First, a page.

AMES, Iowa -- The U.S. Department of Agriculture's Animal and Plant Health Inspection Service (APHIS) has approved a permit for Iowa State University to plant a biopharmaceutical corn field trial. The research is part of Iowa State's work to evaluate the safe use of plants for the production of proteins for pharmaceuticals and industrial products.
The field trial will be grown on less than one-quarter of an acre of land leased from the Iowa Army Ammunition Plant near Middletown in Des Moines County. Planting is expected to begin the week of June 13.
The field trial involves feed corn engineered to produce a protein that can protect humans and animals from diarrhea caused by bacterial infections. The corn will be used in animal feeding studies and for analysis of efficient methods to extract and purify the therapeutic protein.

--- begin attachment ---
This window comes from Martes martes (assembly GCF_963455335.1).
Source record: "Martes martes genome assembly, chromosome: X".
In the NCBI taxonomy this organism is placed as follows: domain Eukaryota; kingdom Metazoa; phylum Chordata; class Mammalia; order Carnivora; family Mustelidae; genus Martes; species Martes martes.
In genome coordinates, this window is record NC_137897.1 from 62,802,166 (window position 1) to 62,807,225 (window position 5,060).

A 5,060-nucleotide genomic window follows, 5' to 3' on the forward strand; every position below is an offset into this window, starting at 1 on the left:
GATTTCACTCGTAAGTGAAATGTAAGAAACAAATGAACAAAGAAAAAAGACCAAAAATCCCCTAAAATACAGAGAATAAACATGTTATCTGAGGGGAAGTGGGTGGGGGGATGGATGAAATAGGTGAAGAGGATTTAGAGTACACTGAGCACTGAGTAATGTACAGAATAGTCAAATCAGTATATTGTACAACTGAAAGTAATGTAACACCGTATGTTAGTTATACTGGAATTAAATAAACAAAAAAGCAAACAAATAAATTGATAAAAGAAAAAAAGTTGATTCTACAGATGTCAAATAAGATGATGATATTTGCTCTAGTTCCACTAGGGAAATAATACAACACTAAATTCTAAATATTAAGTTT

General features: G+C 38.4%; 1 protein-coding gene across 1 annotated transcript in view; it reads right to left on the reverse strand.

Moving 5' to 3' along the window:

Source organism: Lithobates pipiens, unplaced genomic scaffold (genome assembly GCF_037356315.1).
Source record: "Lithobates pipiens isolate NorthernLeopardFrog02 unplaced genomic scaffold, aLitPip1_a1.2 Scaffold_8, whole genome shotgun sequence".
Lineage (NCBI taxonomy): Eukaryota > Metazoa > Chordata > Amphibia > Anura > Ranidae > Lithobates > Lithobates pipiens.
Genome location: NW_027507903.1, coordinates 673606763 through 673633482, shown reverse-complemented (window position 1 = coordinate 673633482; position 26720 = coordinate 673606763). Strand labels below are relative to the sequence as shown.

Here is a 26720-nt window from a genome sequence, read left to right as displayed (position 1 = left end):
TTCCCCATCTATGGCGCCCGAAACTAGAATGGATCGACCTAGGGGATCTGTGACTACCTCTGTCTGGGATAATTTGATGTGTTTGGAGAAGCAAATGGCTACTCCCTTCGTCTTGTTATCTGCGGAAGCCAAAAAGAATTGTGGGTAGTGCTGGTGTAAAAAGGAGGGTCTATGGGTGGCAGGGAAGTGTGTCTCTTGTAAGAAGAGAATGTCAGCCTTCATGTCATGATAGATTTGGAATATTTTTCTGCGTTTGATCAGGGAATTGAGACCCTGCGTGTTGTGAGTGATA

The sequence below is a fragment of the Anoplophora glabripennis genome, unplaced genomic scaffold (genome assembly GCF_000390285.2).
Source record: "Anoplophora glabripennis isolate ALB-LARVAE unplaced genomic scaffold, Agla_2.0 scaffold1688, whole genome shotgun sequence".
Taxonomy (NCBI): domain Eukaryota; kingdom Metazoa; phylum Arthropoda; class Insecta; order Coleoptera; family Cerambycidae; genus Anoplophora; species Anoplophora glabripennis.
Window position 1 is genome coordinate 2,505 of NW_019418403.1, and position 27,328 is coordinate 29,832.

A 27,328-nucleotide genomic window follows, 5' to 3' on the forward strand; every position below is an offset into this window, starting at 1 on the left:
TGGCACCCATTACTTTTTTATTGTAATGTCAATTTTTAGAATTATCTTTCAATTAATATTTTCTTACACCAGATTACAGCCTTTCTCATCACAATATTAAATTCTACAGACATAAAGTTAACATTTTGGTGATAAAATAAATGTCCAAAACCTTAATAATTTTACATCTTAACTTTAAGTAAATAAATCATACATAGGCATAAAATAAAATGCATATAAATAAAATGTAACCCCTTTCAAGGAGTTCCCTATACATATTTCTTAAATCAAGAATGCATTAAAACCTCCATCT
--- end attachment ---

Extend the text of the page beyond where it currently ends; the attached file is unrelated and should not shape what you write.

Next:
The proposed trial meets or exceeds all of the APHIS requirements for field trials of regulated plants. To prevent cross pollination, the plot will be located 1.2 miles from and planted at least 28 days later than the nearest commercial corn. APHIS inspectors will visit the plot five times during the growing season. Two additional inspections will be made during the following growing season to check for volunteer plants.
In addition to the standard APHIS requirements, Iowa State will bag the corn tassels, pollinate corn plants by hand, provide around-the-clock security camera surveillance of the site and harvest and transport the grain on the ear, husks intact.
The research is funded by USDA's National Research Initiative, Iowa State University's Plant Sciences Institute and the ISU Research Foundation.